Tanimura v. United States, 195 F.2d 329 (9th Cir. 1952)Annotate this Case
As Corrected March 17, 1952
Rehearing Denied April 30, 1952
C. Dan Lange, Clyde R. Rockwell, San Francisco, Cal., for appellant.
Ed. Dupree, General Counsel, Leon J. Libeu, Asst. General Counsel, Walter A. Rochow, Special Litigation Attorney, Nathan Siegel, Attorney, Office of Rent Stabilization, all of Washington, D. C., for appellee.
Before STEPHENS, HEALY and BONE, Circuit Judges.
STEPHENS, Circuit Judge.
On February 28, 1950, the United States instituted suit against Tanimura, and two others against whom it was dismissed, charging them with violation of the Emergency Price Control Act of 1942, as amended, 50 U.S.C.A.Appendix, § 901 et seq., The Housing and Rent Act of 1947, as amended, 50 U.S.C.A.Appendix, § 1881 et seq., and the Rent Regulations under these Acts, 8 F.R. 7334; 12 F.R. 4302, by collecting rents in excess of the legally fixed maximum rates. It was asked through the complaint that an injunction be issued against further violations, that restitution of the over-charges to those overcharged be ordered, and treble damages be awarded to the plaintiff in the sum of the overcharges which had accrued within the year prior to the institution of the suit. The judgment went against Tanimura in accordance with the complaint except that single damages instead of treble damages were awarded the government as statutory damages.
Tanimura appeals upon the one ground that he was entitled as of right to a jury trial. Appellant makes no contention that the issues of injunction against further violations and restitution of over-payments are not equitable in nature triable by the court without a jury. It was within the sound discretion of the court as to whether the equitable issues or the law issues should take precedence in trial. It is apparent that the overshadowing purpose of the action by the government as plaintiff was to effectuate rent control law. Those overcharged failed to exercise their right to bring action and had the government been complaisant as to substantial overcharges it would seem but an invitation to lawlessness that would tend to break down the benefits sought by this wartime remedial legislation. Restraint against future violation with statutory damages as a deterrent to law violation motivated the government. In these circumstances the trial judge wisely decided to go immediately to the equitable issues.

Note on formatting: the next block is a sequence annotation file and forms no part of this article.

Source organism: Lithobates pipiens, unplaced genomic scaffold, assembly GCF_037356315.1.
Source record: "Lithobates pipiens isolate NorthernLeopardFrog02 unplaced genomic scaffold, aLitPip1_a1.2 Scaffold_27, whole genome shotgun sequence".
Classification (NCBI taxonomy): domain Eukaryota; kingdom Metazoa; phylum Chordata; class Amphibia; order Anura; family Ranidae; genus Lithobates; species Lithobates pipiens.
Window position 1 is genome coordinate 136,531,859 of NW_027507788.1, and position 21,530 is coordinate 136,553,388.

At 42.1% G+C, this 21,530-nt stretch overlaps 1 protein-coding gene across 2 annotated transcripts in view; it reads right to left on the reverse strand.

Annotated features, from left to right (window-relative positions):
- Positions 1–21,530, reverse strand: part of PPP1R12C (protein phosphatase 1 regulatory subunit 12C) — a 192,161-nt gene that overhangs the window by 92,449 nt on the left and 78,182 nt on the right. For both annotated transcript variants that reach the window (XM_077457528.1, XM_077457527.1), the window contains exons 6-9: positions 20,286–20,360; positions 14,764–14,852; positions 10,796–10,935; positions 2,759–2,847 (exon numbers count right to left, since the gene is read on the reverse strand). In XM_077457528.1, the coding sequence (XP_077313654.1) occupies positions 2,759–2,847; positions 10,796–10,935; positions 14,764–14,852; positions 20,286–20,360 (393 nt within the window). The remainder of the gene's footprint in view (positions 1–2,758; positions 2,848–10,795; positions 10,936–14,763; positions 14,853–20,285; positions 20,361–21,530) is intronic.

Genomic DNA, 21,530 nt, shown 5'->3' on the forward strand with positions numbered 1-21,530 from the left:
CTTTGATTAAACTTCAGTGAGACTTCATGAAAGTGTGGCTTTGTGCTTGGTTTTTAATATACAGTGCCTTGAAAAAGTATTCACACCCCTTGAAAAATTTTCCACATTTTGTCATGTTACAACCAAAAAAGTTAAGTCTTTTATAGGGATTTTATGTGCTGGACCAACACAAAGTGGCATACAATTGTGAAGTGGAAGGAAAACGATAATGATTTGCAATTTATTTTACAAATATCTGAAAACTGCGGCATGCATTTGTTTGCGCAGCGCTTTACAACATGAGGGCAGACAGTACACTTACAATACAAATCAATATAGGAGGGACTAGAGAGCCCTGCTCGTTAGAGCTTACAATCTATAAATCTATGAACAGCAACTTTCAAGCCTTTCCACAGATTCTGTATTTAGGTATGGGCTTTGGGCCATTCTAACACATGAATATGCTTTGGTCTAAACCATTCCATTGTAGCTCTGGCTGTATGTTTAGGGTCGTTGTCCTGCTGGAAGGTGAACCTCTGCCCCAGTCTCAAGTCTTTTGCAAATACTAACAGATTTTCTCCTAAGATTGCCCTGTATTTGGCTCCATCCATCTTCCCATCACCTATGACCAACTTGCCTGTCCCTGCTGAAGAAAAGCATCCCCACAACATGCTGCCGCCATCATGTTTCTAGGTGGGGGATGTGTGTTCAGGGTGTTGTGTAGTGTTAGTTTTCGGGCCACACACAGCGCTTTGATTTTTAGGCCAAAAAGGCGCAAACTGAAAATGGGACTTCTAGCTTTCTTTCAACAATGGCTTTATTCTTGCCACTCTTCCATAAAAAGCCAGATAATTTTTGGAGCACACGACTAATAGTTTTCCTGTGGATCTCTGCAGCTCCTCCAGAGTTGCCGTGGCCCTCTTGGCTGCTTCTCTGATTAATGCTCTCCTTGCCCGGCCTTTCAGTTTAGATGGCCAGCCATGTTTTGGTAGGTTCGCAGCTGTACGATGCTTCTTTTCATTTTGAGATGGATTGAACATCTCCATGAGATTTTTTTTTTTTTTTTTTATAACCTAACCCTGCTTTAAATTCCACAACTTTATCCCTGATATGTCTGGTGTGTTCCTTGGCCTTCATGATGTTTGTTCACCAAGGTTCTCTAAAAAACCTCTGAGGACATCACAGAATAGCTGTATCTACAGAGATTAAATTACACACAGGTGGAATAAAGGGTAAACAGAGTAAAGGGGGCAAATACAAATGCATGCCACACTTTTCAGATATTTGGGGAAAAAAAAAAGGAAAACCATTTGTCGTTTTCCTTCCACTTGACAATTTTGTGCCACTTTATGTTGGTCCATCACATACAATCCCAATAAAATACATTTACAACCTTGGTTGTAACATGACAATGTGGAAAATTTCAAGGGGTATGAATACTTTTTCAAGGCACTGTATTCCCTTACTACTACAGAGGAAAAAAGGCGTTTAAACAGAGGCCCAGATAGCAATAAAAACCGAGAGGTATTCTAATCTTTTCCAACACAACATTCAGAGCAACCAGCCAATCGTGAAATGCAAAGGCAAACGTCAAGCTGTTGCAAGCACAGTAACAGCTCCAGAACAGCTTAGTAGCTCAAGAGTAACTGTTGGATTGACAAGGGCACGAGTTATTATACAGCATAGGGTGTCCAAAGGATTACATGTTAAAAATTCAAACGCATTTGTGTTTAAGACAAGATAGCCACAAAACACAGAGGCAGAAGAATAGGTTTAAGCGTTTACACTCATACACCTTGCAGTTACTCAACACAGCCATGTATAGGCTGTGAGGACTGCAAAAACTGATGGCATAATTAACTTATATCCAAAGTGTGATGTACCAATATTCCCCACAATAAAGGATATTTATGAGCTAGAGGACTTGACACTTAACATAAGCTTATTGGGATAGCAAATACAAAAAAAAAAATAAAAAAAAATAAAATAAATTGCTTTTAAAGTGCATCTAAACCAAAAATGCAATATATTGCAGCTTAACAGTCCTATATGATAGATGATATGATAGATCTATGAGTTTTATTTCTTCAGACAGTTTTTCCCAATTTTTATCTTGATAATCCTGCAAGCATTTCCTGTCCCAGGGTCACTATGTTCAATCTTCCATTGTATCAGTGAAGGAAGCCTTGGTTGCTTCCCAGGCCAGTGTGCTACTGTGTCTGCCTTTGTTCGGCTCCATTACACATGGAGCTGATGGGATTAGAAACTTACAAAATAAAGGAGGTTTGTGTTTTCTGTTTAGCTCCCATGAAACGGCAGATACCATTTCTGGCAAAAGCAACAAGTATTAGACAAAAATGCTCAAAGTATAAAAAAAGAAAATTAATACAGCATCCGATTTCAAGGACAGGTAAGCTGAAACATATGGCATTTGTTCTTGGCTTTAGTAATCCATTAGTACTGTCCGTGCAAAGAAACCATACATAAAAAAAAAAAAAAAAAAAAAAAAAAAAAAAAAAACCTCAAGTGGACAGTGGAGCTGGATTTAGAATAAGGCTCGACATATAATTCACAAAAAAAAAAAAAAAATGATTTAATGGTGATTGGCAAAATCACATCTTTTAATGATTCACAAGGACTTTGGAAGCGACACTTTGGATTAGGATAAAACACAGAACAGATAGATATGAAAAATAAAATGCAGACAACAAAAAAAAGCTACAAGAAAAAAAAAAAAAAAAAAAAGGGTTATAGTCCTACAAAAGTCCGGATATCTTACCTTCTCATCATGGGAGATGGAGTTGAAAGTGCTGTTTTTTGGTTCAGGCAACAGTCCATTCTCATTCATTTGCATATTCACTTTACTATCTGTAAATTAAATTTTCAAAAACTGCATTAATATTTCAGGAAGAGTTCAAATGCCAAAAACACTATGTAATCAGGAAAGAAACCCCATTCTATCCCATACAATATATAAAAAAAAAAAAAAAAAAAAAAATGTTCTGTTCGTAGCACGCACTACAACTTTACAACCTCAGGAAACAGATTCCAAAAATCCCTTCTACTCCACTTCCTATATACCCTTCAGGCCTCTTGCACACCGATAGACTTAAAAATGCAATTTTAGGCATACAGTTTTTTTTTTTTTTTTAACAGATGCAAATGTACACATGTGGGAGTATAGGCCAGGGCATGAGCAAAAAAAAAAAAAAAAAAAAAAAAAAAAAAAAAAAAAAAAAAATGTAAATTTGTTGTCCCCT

In trying the equitable issues the court necessarily decided every essential fact involved in the issue of injunctive relief and in restitution, together with the dollar amount of statutory damages to the United States (a sum equal to overcharges during the year prior to beginning suit). Only the issue as to trebling such damages remained untried. That issue was not necessary to the decision of the equitable issues and is an issue of law to be determined for the government "Unless the defendant sustains the burden of satisfying the jury that the violation was neither willful nor negligent". The above quotation is from Chief Judge Magruder's opinion in Orenstein v. United States, 1 Cir., 1951, 191 F.2d 184, 190, in which issues much like those in our case are given scholarly treatment.
However, a judgment need not be reversed in every case where error has been committed or where a right has been denied a litigant. Where the result could not have been more favorable to the litigant had the error not occurred or his right been fully accorded him, the judgment need not be reversed.
In this case, not treble damages but only the actual statutory damages were allowed by the court, and so the judgment stands. A trial before a jury as to whether either wilfulness or neglect underlay the overcharges could result in no more favorable judgment to appellant.
We have examined the cases cited by appellant and do not find them in conflict with the views herein expressed.
Appellant's Petition for a Rehearing.
Appellant, in his petition for rehearing in the above entitled case, asserts that we have overruled our own case of Bruckman v. Hollzer, 9 Cir., 1946, 152 F.2d 730, and have not considered Federal Rules of Civil Procedure, rules 38(a) and 39(a), 28 U.S. C.A., which "* * * were intended to `preserve' the right of trial by jury under the Seventh Amendment to the Constitution of the United States".
We think appellant is mistaken.
We stated in our opinion that the government is moving primarily to effectuate the purposes of the rent control law and asks "an injunction be issued against further violations, that restitution of the over-charges to those overcharged be ordered, and treble damages be awarded * * *." Federal Rules of Civil Procedure, rules 38 (a) and 39(a) preserve the right of trial by jury to issues not necessary to or those not merely incidental to the equitable jurisdiction. The Bruckman-Hollzer opinion recognizes and applies this principle as does our opinion in the instant case. It would seem hardly necessary to write into the opinion that issues not falling within the principle just stated could be tried without a jury in the face of a demand for a jury.
The petition for a rehearing is denied.